2016 Elections

Two Forecasts for the Democratic Convention

The next round probably won't be as chaotic as the Republicans', but expect a few similar themes.

Their disunity isn't nearly as disunited as Republicans'.

Photographer: Darren McCollester/Getty Images

Bloomberg View columnists Ramesh Ponnuru and Megan McArdle discuss the week ahead at the Democratic National Convention in Philadelphia. (They talked about the Republican side here and here.) 

Megan McArdle: Well, that happened.

The disorganization and disunity of the Republican convention was topped off by a Trump speech from a convention stage that, as Christopher Ingraham of the Washington Post said, looked "like Triumph of the Will meets the Onion."

The speech Donald Trump gave felt appropriate to that setting, a 90-minute portrait of America-as-dystopian-hellscape, which could be rescued from its enemies only by the caring, yet steely, ministrations of our fearless would-be leader. The greatest enemy was, of course, Hillary Clinton, who is not just an enemy herself, but a sort of archvillain who empowers all the other enemies in our midst.

In many ways I expect the Democratic National Convention to be more of the same. Oh, I doubt that the convention will blazon the Clinton name larger than the American flag across the stage as she speaks. But you can expect her to paint a republic in crisis, one where women are practically indentured servants of their male managers, where the police routinely use civilians for target practice, and of course, where Republicans roam among us, tirelessly impoverishing the poor and oppressing the oppressed. Who can save us now? Only one person, of course. It's a bird! It's a plane! It's -- HILLARY RODHAM CLINTON!

That case will, of course, be a lot more challenging to make given that Barack Obama has been president for eight years -- which is why to hear Democrats talk, you'd often think that George W. Bush was just completing his fourth term in office. So they will spend the week pinning America's flaws on Republicans. One approach is to argue that Obama has made progress, but unfortunately, the depths of the Republican Dark Age will take more time to recover from. Another option is to claim, implausibly, that Republican obstructionism is all that is standing between us and an earthly progressive paradise. Left unexplained will be how Clinton can do any better; presumably, her supporters hope that Republicans will vanish in a puff of smoke come January 2017, like vampires exposed to holy water.

One thing I do expect to see more of is policy. The big keynote speeches this week ranged from Ted Cruz laying out first principles to Trump's free-association anxiety disorder. Clinton has a laundry list of stuff she wants to do, and since she is at her absolute weakest trying to deliver soaring rhetoric, I expect she will concentrate on two messages: Donald Trump is a dangerous lunatic, and so are the rest of the people in his party; and "here are 97 things you'll get from the government when I'm in charge."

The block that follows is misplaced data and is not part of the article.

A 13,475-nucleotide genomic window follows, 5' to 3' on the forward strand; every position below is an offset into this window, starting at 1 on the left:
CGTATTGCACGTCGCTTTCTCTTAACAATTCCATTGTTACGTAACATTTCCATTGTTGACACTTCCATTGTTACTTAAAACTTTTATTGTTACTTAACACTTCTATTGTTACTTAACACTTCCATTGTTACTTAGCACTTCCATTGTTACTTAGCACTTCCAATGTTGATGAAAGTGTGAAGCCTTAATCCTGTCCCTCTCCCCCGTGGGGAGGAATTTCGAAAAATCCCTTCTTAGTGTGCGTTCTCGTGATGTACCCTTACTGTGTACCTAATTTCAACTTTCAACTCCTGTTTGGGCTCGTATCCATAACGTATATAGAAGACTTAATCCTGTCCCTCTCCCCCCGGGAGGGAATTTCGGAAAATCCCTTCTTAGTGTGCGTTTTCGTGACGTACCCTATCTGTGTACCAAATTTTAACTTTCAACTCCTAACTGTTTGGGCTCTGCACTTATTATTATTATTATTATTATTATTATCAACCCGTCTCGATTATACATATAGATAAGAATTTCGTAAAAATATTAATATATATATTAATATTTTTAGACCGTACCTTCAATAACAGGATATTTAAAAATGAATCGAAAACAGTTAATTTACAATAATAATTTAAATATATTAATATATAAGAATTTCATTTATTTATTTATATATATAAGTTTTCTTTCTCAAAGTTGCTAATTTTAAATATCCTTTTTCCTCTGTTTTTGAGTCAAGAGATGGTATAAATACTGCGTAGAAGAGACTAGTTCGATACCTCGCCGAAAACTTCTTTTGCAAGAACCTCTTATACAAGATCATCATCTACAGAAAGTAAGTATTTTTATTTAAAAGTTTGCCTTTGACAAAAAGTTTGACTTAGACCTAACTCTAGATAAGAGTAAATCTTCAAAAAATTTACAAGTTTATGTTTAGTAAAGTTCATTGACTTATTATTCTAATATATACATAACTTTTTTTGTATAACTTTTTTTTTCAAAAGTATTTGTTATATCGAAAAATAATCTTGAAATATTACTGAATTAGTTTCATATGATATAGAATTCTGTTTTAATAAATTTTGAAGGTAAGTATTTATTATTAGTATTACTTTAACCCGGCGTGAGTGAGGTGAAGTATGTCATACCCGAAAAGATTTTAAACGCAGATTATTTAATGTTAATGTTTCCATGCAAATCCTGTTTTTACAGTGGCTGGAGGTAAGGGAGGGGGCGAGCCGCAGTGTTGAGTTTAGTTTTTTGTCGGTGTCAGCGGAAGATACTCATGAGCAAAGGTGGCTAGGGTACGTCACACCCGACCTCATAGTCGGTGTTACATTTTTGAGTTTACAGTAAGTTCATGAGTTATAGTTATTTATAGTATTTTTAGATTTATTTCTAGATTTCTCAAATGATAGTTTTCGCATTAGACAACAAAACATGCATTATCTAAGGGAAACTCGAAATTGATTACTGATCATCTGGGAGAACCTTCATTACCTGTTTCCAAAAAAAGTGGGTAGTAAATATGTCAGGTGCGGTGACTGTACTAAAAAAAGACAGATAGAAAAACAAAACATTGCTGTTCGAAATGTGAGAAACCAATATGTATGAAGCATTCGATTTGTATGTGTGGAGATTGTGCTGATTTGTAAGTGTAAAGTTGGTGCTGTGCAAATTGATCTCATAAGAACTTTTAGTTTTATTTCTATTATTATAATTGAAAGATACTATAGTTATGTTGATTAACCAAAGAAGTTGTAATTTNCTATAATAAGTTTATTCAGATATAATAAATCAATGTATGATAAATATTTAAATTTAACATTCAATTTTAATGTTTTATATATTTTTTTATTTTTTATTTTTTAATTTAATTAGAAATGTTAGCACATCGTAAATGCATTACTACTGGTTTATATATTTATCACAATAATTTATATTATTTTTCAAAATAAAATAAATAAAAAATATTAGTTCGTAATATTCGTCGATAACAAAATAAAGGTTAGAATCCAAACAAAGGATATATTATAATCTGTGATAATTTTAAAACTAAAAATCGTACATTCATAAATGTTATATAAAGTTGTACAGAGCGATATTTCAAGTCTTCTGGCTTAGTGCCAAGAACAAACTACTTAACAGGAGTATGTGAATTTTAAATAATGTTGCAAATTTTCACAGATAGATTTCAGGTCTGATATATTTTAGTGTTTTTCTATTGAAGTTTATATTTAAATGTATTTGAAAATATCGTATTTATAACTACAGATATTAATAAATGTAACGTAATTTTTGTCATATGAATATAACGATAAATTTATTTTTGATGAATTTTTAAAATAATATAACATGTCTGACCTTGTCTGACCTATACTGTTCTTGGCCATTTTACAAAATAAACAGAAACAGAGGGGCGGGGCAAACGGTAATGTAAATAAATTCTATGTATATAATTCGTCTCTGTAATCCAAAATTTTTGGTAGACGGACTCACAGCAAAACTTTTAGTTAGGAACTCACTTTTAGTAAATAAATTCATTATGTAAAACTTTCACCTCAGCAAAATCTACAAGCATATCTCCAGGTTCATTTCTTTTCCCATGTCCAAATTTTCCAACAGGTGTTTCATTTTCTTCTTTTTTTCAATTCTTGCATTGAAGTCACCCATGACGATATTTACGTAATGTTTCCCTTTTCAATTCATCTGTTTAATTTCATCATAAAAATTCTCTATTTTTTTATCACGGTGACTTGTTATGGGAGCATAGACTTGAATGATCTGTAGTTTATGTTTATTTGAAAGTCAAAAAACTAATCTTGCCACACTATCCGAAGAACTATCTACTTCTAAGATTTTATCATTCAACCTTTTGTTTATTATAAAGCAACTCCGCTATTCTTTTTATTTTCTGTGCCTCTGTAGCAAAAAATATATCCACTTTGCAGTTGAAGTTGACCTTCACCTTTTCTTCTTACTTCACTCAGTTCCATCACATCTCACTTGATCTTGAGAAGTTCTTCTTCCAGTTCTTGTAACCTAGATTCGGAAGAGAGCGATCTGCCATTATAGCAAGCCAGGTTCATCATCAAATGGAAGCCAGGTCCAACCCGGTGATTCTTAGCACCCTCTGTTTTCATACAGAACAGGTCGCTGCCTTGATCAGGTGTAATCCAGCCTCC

I also expect the Democratic Party will be much less divided next week than the GOP was this week. Less divided, but not a truly united front. Bernie Sanders speeches are the more liberal-friendly version of Trump speeches: Everything that is wrong with the world is the result of some dire threatening enemy that my political opponents are cozying up to, but which I -- a brave outsider -- am willing to defeat on your behalf. The enemies are somewhat different. But the mood is the same, and that mood seems very prevalent in our country right now. I would be surprised indeed if Democrats do not cater to it a fair amount.

Unfortunately, just as with the Republicans, that will put them at odds with much of their donor and professional class, who don't want it all burned down, thankyouverymuch. Catering to either party's populist insurgency risks alienating swing voters who do not like militant protest or public disorder.

What will you be looking for as the Democrats gather next week? And what do you expect to see?

Ramesh Ponnuru: What I expect to see in Philadelphia is a Democratic party that is unified, professional, and much more liberal than most Americans. I expect it, as well, to be a party that believes it can afford to indulge its liberalism because it does not truly fear that Donald Trump will win the election.

This week has not given them any additional reason to fear that will happen. Trump’s speech certainly had its effective moments; obviously there is a substantial audience for what he has to say about immigrants, trade, crime, and how the system is rigged against working people. But it’s the same message that he has delivered for the last year, and Americans are already pretty familiar with it. It’s a message that has fairly consistently left him trailing behind Clinton.

The Trump campaign obviously thinks that Americans are unhappy enough with the status quo that they will embrace him. But they thought the country was on the wrong track in 2012, too, and they still re-elected President Obama. They may think the system needs to change, but they still have to be persuaded that Trump is the change they need. I don’t think Trump’s speech went very far toward doing that, or that following it up with renewed ranting about Rafael Cruz’s supposed involvement in the JFK assassination will either.

It seems to me that Clinton now has a relatively free hand. Next week we will see how she intends to use it.

This column does not necessarily reflect the opinion of the editorial board or Bloomberg LP and its owners.

    To contact the authors of this story:
    Megan McArdle at mmcardle3@bloomberg.net
    Ramesh Ponnuru at rponnuru@bloomberg.net

    To contact the editor responsible for this story:
    Philip Gray at philipgray@bloomberg.net

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